ESP8266 dual relay via mqtt

thank you in advance for any help.

currently running oh2, couple week old snapshot. have mqtt server running on a rpi2. i have some esp-01 modules from a different project laying around, and a 2ch relay board.

my intention is to replace my projection screen control currently using a wifi relay board with the tcp binding. i have had reliability issues with tcp, and have seen that mqtt is very reliable reading through the posts here. i tend to make even the simpliest projects more difficult on myself, probably from the lack of understanding, but then again I’m not the tupe of person that starts from rhe beginning of the book, but skips to the chapters i need…

im going to tag @rlkoshak because i know he uses mqtt a lot.

what i am in need of is an explanation or tutorial of how to build my esp and relay board and how to make it work. i have never used mqtt before. i search the great almighty internet, but as we all know, there is a plethora of information, none that is specifically for oh2 that ive found. if someone can lead me in the direction of a good tutorial, a concise one at that, i would be very greatful.

This mqtt tutorial is quite good, and helped me a lot.


I use an esp8266 with a solid state relay to control a lamp. I set up an mDNS host name for the device and run a simple web server that accepts ON and OFF commands and returns the current status when queried. I then use the openHAB http binding to send commands and monitor the status of the lamp switch. For this use case, I think it’s a simpler approach than installing and configuring a MQTT server (although I do have an MQTT server to support periodic sensor reporting for other devices).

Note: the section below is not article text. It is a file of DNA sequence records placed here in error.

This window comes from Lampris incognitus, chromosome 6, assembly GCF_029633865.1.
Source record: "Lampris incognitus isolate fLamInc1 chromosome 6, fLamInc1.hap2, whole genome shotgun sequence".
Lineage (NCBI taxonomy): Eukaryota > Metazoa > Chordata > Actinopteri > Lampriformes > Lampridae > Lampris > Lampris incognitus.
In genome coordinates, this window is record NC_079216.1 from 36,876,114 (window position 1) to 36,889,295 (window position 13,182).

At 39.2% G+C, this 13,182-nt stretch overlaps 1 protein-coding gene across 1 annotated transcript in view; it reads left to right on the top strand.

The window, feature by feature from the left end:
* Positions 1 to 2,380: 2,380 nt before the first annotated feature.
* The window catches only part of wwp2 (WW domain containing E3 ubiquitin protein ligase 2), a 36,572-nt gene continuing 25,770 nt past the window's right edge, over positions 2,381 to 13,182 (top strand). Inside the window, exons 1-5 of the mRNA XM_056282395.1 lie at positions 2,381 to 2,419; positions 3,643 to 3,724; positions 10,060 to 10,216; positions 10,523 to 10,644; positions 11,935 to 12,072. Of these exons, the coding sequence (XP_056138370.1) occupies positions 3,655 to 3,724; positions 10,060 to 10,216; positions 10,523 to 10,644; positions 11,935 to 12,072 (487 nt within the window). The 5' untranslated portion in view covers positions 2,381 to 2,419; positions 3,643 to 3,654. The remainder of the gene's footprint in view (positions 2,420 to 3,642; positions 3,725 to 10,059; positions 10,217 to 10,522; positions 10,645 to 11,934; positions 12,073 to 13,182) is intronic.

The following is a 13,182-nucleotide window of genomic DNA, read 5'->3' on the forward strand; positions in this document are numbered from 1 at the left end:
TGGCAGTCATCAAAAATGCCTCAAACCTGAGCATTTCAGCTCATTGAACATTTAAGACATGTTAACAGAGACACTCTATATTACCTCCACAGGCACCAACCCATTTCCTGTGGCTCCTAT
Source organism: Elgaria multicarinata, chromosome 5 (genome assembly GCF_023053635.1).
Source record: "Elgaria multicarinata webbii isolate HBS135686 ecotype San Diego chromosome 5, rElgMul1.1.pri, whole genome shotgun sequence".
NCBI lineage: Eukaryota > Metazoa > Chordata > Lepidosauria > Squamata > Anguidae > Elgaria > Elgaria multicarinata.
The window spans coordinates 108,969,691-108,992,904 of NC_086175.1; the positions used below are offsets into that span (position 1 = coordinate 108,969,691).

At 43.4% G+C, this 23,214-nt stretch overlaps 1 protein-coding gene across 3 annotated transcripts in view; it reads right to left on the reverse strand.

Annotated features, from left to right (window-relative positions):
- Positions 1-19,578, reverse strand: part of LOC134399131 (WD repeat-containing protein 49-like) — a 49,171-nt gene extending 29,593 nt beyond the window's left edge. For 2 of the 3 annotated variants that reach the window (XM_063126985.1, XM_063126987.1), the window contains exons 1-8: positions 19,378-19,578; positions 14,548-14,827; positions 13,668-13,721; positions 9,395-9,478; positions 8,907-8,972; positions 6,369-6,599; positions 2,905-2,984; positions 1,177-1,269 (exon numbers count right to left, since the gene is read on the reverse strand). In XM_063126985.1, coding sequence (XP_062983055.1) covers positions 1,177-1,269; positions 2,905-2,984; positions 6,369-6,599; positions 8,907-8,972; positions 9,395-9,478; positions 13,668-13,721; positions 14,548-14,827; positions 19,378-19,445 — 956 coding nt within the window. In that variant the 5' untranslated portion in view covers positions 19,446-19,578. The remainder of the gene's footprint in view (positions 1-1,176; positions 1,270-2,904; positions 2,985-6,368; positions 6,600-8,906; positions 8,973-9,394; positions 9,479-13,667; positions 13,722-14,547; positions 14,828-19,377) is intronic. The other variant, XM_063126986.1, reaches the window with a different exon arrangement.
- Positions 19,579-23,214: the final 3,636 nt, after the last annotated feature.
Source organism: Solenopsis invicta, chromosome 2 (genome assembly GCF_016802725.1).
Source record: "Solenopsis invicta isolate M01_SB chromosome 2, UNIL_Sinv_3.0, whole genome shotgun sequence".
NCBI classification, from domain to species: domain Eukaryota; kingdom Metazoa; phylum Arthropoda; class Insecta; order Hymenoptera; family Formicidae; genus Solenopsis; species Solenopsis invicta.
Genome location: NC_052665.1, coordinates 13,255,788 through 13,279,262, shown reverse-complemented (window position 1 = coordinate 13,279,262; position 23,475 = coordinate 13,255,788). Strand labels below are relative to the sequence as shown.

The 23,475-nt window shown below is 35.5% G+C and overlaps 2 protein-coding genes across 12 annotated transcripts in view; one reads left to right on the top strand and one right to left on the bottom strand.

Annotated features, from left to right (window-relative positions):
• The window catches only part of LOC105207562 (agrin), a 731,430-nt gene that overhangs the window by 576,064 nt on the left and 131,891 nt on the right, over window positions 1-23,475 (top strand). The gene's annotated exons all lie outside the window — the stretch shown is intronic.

@steve1’s approach is a good one.

If you do go MQTT that isn’t a bad approach either. Personally, once I set up MQTT it became my default way to get things to communicate. Setup was simple, communications are secure, and I love the Last-Will-and-Testament feature where the broker will publish a message to a defined topic when a client goes offline.

Setup is pretty trivial really.

  1. Install and configure a broker. People around here like Mosquitto and that is what I use. Don’t worry about TLS or ACLs right now. Just configure with a username and password per the instructions on Mosquitto’s website.

  2. Install and configure the MQTT binding. You might also be interested in the MQTT Action. It is all documented on the wiki.

  3. I’ve no experience with MQTT on the boards but know there are libraries to install and use.

ok, thanks for that all…anyone have a good tutorial for actually bulding the devive and how to program it?

Hi *,

@Branden, what do you need exactly?
A tutorial for the OpenHab2 MQTT binding or a Arduino sketch for a small ESP8622?

have fun!


Hi Branden,

I myself use mqtt to communicate to relay’s and to get information from sensors. I used one tutorial to learn more about mqtt, and one website to learn about Arduino’s and sensors:

  1. Tutorial: makeuseof. Go to the section that starts with MQTT for OpenHAB and Internet of Things. Make sure you pay attention to the current versions of openHAB you use, and what the tutorial describes. At least it gives you a basic idea of how things could work.

  2. Read around a bit to get more info on mqtt, arduinos, actuators etc.

You will have to do some reading and putting together bits and pieces to make it all work for your use-case.
Good luck and post back your results so others can learn from it!

the hardware part, and sketch. like i said, i have an esp01, and a relay board, but dont know how to connect them and program to work.